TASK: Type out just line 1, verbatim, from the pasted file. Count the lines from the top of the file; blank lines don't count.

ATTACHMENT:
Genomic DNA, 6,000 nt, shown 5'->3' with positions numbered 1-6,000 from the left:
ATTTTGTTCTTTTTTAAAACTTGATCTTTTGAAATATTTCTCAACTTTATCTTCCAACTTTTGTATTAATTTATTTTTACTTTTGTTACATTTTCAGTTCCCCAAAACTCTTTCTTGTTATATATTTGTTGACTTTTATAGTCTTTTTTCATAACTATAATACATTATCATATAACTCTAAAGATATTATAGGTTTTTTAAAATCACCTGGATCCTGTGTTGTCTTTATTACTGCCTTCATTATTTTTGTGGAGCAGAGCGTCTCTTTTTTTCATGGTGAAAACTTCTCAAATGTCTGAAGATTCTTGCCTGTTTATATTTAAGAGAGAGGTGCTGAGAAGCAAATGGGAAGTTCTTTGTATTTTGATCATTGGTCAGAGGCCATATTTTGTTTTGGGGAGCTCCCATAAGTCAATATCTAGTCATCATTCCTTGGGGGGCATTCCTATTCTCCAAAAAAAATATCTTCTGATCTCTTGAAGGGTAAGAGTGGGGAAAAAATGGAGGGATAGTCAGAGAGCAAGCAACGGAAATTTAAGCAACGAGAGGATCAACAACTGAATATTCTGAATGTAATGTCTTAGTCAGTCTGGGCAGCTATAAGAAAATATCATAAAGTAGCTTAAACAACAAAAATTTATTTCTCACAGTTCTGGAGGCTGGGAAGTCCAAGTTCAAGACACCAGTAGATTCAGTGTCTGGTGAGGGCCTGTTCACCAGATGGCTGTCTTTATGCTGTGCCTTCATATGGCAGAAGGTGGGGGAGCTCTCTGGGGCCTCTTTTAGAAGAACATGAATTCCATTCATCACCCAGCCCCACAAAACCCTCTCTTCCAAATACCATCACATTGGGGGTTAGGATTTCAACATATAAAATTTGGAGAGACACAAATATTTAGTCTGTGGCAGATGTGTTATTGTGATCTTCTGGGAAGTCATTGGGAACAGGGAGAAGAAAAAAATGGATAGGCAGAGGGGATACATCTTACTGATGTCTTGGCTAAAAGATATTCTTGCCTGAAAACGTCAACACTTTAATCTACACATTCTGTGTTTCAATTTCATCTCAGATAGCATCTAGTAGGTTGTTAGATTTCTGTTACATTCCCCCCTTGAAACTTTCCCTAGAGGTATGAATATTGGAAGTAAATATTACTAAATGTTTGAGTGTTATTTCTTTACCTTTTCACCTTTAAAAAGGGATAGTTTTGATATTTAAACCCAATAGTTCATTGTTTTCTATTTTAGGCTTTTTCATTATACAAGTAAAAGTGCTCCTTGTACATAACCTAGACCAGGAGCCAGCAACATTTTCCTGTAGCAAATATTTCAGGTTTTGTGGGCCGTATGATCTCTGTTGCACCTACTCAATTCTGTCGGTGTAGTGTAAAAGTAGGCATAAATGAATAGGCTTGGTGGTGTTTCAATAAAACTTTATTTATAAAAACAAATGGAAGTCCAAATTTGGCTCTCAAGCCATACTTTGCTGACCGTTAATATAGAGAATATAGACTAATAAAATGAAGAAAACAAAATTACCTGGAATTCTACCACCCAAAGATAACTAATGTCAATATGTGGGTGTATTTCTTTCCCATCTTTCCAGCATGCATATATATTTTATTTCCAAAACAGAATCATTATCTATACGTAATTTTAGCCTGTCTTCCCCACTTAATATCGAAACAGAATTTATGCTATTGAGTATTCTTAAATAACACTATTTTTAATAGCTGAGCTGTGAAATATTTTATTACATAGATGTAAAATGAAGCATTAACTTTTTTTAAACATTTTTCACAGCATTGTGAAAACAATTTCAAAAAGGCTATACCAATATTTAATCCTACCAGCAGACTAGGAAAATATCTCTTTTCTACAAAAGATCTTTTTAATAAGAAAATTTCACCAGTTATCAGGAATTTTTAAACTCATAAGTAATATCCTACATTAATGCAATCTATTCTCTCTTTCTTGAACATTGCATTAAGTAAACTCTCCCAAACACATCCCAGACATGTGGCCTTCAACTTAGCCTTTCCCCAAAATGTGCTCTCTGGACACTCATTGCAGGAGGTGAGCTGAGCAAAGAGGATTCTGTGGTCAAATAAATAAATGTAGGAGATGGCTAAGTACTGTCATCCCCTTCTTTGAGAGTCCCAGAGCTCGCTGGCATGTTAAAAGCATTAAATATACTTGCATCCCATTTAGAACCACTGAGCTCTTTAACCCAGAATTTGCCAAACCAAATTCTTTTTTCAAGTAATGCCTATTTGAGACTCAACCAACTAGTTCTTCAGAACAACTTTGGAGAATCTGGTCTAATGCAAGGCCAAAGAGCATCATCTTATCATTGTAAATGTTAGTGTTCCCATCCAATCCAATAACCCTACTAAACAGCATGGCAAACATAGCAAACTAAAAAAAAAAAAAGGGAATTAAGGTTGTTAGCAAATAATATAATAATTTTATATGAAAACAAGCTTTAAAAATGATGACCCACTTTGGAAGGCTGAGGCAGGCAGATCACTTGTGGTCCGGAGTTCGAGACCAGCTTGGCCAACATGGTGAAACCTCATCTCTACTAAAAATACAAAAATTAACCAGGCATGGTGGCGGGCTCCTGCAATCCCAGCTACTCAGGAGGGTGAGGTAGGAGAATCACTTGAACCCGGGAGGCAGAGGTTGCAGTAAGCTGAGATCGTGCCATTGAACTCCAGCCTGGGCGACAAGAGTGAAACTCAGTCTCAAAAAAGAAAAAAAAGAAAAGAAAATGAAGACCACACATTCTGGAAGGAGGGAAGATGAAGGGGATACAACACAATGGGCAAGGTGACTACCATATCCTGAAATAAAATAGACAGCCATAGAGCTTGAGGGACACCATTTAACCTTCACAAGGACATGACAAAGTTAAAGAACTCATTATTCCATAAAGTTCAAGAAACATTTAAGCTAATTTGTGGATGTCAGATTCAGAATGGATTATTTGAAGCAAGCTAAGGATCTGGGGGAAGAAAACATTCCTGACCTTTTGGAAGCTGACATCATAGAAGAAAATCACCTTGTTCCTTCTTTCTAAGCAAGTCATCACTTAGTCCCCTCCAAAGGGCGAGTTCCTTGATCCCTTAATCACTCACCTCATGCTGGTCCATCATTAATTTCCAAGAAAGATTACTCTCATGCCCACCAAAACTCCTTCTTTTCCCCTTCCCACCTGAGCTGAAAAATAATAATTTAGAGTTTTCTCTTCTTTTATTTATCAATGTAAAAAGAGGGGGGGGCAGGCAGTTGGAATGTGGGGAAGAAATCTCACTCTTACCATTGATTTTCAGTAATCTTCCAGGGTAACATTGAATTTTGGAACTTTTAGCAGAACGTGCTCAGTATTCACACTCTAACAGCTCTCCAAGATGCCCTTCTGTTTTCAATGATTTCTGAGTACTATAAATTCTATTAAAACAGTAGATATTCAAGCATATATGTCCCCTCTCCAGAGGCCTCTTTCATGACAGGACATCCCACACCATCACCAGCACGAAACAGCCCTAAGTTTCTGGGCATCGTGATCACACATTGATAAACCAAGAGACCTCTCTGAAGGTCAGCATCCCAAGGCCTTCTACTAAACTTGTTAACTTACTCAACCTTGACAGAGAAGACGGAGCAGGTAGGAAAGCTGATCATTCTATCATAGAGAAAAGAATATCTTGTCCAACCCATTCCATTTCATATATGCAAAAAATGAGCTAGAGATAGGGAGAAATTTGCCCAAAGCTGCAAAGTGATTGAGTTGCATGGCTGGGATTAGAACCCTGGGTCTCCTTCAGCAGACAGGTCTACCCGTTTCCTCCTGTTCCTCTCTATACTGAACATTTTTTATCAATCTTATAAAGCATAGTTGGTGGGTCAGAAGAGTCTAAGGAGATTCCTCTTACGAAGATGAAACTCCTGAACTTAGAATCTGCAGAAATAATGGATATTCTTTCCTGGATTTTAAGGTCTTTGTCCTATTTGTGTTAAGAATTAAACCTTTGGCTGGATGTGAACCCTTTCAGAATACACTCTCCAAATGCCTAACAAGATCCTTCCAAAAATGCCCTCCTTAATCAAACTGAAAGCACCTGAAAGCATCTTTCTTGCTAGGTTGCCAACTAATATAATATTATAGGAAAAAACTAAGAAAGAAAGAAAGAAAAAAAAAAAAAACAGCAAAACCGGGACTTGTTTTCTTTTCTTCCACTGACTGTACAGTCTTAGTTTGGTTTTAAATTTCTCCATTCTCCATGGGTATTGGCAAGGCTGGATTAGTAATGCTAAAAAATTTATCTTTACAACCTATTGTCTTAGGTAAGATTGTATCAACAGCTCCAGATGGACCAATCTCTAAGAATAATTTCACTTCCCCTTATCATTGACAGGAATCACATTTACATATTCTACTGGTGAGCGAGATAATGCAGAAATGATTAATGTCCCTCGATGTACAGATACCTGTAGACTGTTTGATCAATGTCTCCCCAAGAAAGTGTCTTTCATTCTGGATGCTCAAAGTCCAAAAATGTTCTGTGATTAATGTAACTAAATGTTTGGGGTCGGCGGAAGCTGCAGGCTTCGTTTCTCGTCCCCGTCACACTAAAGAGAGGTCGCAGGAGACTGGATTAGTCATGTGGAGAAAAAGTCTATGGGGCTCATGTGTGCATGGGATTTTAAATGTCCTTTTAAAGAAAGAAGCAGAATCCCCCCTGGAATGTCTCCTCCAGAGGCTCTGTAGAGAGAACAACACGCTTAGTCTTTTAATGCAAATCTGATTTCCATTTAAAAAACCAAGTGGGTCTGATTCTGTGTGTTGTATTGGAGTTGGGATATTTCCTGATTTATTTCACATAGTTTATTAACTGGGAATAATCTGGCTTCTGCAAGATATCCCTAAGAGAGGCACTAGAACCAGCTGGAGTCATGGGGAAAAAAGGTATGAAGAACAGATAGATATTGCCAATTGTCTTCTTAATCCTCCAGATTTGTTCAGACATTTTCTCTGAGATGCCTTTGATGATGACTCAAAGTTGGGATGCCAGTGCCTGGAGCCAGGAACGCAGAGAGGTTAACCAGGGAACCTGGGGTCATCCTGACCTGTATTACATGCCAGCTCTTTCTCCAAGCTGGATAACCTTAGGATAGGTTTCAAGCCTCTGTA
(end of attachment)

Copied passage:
Genomic DNA, 6,000 nt, shown 5'->3' with positions numbered 1-6,000 from the left: